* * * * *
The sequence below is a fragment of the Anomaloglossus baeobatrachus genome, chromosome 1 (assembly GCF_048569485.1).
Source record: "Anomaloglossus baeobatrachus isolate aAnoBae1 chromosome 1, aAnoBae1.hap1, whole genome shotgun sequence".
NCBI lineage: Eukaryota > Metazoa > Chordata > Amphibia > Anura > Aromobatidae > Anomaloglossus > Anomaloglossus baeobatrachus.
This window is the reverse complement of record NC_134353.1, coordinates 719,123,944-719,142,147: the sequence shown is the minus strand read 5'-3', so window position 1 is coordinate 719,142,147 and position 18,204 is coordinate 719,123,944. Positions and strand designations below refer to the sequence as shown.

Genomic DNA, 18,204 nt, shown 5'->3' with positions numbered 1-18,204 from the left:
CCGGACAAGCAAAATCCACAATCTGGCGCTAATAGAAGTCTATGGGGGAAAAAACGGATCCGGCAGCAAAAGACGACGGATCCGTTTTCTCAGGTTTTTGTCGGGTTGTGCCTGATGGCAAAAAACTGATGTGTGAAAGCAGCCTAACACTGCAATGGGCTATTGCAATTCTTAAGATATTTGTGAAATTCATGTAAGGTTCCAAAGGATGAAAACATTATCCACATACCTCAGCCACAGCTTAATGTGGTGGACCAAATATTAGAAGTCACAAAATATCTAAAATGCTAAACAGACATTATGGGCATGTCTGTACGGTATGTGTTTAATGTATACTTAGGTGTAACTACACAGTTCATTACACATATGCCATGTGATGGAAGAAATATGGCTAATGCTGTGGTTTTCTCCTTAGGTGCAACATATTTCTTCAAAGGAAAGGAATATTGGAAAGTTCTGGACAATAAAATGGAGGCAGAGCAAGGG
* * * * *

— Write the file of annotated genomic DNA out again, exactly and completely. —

The sequence below is a fragment of the Anomaloglossus baeobatrachus genome, chromosome 1 (assembly GCF_048569485.1).
Source record: "Anomaloglossus baeobatrachus isolate aAnoBae1 chromosome 1, aAnoBae1.hap1, whole genome shotgun sequence".
NCBI lineage: Eukaryota > Metazoa > Chordata > Amphibia > Anura > Aromobatidae > Anomaloglossus > Anomaloglossus baeobatrachus.
This window is the reverse complement of record NC_134353.1, coordinates 719,123,944-719,142,147: the sequence shown is the minus strand read 5'-3', so window position 1 is coordinate 719,142,147 and position 18,204 is coordinate 719,123,944. Positions and strand designations below refer to the sequence as shown.

Genomic DNA, 18,204 nt, shown 5'->3' with positions numbered 1-18,204 from the left:
CCGGACAAGCAAAATCCACAATCTGGCGCTAATAGAAGTCTATGGGGGAAAAAACGGATCCGGCAGCAAAAGACGACGGATCCGTTTTCTCAGGTTTTTGTCGGGTTGTGCCTGATGGCAAAAAACTGATGTGTGAAAGCAGCCTAACACTGCAATGGGCTATTGCAATTCTTAAGATATTTGTGAAATTCATGTAAGGTTCCAAAGGATGAAAACATTATCCACATACCTCAGCCACAGCTTAATGTGGTGGACCAAATATTAGAAGTCACAAAATATCTAAAATGCTAAACAGACATTATGGGCATGTCTGTACGGTATGTGTTTAATGTATACTTAGGTGTAACTACACAGTTCATTACACATATGCCATGTGATGGAAGAAATATGGCTAATGCTGTGGTTTTCTCCTTAGGTGCAACATATTTCTTCAAAGGAAAGGAATATTGGAAAGTTCTGGACAATAAAATGGAGGCAGAGCAAGGG